Last week, when I blogged about some political issues related to homeschooling in Creeping Fascism, my political thought juices began flowing again. It helps that I have recently read several books of fiction that have political themes or subthemes, as well as a biography of John O'Niell, the FBI Assistant Director in Charge of Counterterrorism, who died in the Twin Towers on 9/11. That book is called The Man Who Knew: The Life and Death of John O'Niell by Murray Weiss. It was a good but disturbing read.
Another book that I finished last week is Empire: A Disturbing Look at a Possible Future by Orson Scott Card. I was hooked on Card when a friend lent me Ender's Game in 1991. I started reading at about 1 in the afternoon, and continued reading in between picking my daughter up at pre-school, attending a class in Cell Biology, making dinner and so forth. I finished next morning at about 4 AM. (I was younger then...). I read it over again immediately, over the next week or so. Although I generally re-read good books eventually, it takes a really good book, one that causes me to enter "alternative reality," so to speak, to get me to re-read it immediately.
Empire is a novel released in conjunction with a computer game with the same name. The premise is a civil war based on political divisions ("red" v. "blue" ideologies) in the United States in the not very distant future. It is, as usual for Card, an excellent read. And it is as disturbing as the O'Niell biography. And for similar reasons.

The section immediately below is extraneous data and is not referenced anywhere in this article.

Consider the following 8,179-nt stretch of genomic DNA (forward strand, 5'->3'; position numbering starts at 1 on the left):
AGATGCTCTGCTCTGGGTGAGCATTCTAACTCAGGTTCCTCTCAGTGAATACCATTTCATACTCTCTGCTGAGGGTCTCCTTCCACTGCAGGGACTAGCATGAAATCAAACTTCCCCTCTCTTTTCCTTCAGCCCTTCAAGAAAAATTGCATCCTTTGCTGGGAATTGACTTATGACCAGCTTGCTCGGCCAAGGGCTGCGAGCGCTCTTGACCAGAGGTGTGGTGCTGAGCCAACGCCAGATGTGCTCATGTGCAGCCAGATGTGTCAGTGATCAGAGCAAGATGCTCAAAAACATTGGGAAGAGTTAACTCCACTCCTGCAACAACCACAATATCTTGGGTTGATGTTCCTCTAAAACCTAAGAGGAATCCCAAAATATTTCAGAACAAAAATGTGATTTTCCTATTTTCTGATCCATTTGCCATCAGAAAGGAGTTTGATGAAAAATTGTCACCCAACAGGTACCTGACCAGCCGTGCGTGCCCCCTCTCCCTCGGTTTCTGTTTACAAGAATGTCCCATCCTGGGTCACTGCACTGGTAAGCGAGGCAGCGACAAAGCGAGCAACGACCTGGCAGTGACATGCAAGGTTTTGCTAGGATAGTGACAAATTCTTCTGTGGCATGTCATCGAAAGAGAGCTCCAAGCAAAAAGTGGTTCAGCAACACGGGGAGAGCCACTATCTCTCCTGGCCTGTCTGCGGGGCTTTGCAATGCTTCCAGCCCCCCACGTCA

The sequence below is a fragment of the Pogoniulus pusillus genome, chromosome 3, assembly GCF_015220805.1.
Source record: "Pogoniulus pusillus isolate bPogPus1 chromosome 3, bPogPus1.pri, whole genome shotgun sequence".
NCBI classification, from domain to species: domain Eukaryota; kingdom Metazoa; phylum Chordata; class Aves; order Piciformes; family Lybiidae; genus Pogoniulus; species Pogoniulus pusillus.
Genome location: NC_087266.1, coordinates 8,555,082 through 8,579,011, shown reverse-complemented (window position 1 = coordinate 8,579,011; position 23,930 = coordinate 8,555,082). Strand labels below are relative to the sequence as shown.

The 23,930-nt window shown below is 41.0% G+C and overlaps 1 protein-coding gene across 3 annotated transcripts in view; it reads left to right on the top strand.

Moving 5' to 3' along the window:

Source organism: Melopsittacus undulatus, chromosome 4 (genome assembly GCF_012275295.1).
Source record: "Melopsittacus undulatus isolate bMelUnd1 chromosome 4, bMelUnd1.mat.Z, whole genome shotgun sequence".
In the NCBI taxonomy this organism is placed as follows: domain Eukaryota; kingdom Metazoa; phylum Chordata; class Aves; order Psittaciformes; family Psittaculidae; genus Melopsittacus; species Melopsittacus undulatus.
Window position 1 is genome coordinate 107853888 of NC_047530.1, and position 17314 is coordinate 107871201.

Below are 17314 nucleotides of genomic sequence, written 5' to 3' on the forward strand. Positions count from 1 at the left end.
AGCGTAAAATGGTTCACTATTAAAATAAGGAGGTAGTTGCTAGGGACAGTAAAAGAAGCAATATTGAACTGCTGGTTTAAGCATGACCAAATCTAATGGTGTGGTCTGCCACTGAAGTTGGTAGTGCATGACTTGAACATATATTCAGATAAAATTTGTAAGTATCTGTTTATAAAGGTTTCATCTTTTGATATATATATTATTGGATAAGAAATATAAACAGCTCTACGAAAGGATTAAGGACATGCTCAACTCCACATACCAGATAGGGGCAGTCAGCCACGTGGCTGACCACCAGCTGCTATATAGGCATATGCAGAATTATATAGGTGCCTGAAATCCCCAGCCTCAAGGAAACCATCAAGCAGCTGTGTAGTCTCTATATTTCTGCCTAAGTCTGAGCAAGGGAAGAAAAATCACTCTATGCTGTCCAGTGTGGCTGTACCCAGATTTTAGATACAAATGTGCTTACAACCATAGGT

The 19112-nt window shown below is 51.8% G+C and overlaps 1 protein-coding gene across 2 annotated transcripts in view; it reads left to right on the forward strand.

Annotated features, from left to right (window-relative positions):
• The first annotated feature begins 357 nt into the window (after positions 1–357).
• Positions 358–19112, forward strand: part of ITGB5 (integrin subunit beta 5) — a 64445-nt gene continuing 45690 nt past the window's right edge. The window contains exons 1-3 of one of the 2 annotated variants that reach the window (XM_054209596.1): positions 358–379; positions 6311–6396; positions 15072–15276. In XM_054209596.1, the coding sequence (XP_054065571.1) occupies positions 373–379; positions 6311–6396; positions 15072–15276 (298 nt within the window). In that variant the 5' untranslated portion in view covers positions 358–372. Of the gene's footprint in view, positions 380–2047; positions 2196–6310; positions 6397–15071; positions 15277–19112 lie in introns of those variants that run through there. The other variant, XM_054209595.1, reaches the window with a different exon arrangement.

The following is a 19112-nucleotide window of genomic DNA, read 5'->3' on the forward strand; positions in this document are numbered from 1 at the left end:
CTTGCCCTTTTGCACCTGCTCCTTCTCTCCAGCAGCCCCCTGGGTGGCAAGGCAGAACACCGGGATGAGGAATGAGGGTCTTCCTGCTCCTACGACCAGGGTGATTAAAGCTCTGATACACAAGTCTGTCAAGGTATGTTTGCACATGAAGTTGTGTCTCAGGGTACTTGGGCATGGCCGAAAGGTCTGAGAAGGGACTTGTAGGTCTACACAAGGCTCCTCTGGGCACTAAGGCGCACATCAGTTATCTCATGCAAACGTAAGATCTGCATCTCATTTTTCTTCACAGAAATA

In reality, and the science fiction based on our reality at the moment, there seems to be a growing understanding that ideology is getting in the way of truth. In the case of John O'Niell, the political wonks in the FBI were unwilling to see clear warnings about American vulnerability to terrorist action on our own shores. Their ideologies from the past made it difficult to imagine terrifying possibilities that were just around the corner. In dealing with a maverick like John O'Niell, they used rules and procedures to ultimately force him out of the FBI during the summer before 9/11. This was at the time that people in the field were beginning to gather information that suggested that commercial passenger planes might be used as terrorist weapons. But the person who might have been able to connect the dots and get the politicals to listen to him was being forced out. So the dots were never connected.
This was not about negligence on the part of one political faction or another. It was about the very human tendency to ignore the imagination and also the equally human tendency to bureaucratize and routinize use of information. This tames the imagination and makes us feel more in control of it. Life is a lot less scary if we ignore certain, not-within-our-world-view information, but it is also a very dangerous thing to do.
This was also about a very real unraveling of our national institutions, in which thought has been replaced by an increasingly complex web of procedures and regulations. A "systems" approach to running institutions rather than a personal, problem-solving approach. And what is even more alarming about this, is that we do not seem to have learned from it, yet; we seem to prefer to stay within the boundaries of world-views that are stereotyped and out of date. And this brings me to the "left-right" culture wars still continuing in our country, even 6 years after 9/11.